“Birther” is the pejorative nickname used by liberals to mock critics who questioned whether President Obama was a natural born citizen of the U.S. and eligible to hold the highest office of the land.
The mere word “birther” became the rallying cry of a pretty nasty campaign by the White House targeting Republicans who tried to roll back Obamacare.
Then the tables turned and liberals went all birther on Ted Cruz because the Texas Republican seeking the 2016 nomination was born in Canada to a Cuban father and American mother.
Which brings us to Bennet, who is on the short-list of possible running mates for Hillary Clinton’s quest for the presidency.
He was born in New Delhi (India) while his father, Douglas J. Bennet, was serving as an aide to Chester Bowles, then the U.S. ambassador to India. Douglas Bennet ran the United States Agency for International Development under President Jimmy Carter, served as President and CEO of National Public Radio (1983–93), and Assistant Secretary of State for International Organization Affairs in the Clinton Administration (1993–95).
His grandfather, Douglas Bennet, had been an economic adviser in Franklin D. Roosevelt’s administration. His grandmother, Phoebe Bennet (née Benedict), was a direct-line descendant of Edward Fuller, who crossed the Atlantic Ocean from England to Plymouth Colony on the Mayflower in 1620. Bennet’s mother, Susanne Christine (née Klejman), immigrated to the United States with her family in 1950. Her parents were Polish Jews and survived imprisonment in the Warsaw Ghetto. Bennet’s mother is a retired school librarian who teaches English as a second language for a Washington nonprofit, and is also an art historian specializing in Roman antiquities.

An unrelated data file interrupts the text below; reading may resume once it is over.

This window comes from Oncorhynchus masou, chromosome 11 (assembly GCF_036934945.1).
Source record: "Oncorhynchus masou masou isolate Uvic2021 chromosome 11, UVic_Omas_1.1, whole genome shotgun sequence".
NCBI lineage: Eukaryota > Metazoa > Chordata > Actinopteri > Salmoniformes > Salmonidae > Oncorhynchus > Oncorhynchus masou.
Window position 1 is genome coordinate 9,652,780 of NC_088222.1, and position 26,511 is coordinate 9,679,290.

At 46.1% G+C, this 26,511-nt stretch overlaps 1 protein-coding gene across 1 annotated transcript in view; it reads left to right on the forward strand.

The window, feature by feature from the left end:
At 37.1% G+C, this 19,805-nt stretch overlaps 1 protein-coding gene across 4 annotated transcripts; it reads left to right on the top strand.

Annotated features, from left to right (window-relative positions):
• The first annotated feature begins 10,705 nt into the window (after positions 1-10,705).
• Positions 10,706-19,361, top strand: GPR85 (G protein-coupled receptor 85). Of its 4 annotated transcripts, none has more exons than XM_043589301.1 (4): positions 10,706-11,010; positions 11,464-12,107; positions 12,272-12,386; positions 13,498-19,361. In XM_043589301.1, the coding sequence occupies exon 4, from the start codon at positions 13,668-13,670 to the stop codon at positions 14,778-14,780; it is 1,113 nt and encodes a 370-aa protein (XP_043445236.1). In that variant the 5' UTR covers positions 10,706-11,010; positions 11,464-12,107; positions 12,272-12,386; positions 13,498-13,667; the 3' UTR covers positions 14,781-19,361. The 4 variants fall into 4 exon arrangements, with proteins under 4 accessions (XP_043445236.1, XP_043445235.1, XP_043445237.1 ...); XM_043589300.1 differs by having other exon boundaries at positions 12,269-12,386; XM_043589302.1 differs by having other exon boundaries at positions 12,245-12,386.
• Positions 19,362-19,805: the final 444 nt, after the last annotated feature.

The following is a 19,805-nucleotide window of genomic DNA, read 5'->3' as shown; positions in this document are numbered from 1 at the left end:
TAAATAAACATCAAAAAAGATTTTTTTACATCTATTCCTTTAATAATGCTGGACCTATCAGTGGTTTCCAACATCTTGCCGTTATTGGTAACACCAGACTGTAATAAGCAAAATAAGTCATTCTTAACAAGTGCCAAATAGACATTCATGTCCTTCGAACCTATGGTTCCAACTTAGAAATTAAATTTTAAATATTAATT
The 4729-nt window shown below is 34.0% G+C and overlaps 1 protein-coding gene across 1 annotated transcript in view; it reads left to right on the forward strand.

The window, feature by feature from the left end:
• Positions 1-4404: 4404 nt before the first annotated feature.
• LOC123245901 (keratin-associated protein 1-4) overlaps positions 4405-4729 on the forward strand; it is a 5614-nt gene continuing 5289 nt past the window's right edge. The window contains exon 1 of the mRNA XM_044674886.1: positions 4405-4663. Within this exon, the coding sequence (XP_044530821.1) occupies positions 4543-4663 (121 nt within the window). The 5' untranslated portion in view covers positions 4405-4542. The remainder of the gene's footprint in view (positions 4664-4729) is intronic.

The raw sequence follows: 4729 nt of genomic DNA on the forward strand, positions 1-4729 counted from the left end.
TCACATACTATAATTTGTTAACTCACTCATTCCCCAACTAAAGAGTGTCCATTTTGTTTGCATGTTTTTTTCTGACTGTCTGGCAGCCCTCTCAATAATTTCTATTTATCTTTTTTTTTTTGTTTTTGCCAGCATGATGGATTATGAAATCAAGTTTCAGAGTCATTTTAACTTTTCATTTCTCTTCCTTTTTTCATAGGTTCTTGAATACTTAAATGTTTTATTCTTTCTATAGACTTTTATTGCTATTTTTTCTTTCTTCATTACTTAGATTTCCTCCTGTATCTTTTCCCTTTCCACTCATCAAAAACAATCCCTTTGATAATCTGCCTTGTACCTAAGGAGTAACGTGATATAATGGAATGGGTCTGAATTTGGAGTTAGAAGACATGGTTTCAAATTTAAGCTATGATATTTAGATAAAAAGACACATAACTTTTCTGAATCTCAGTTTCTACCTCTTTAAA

Bennet grew up in Washington, D.C. as his father served as an aide to Vice President Hubert Humphrey, among others. Bennet was held back in second grade because of his struggle with dyslexia. He was enrolled at St. Albans School, an all-boys preparatory school, and served as a page on Capitol Hill.
The Constitution mandates that the president of the U.S. is required to be a natural born citizen, and so must his possible predecessor, the vice president.
However, some interpretations of that clause say the requirement only means that at least one parent is a U.S. citizen.
We don’t think Bennet’s political problem will be his birthplace — although we admit it would be amusing to watch liberals backtrack on their newfound criticism of the foreign-born.
The fact is, Bennet grew up in Washington, D.C., his mother still lives there, and he resides inside the Beltway most of the time. That he maintains a second home in Colorado and visits us little people on occasion is what will factor into his current political situation – the U.S. Senate race.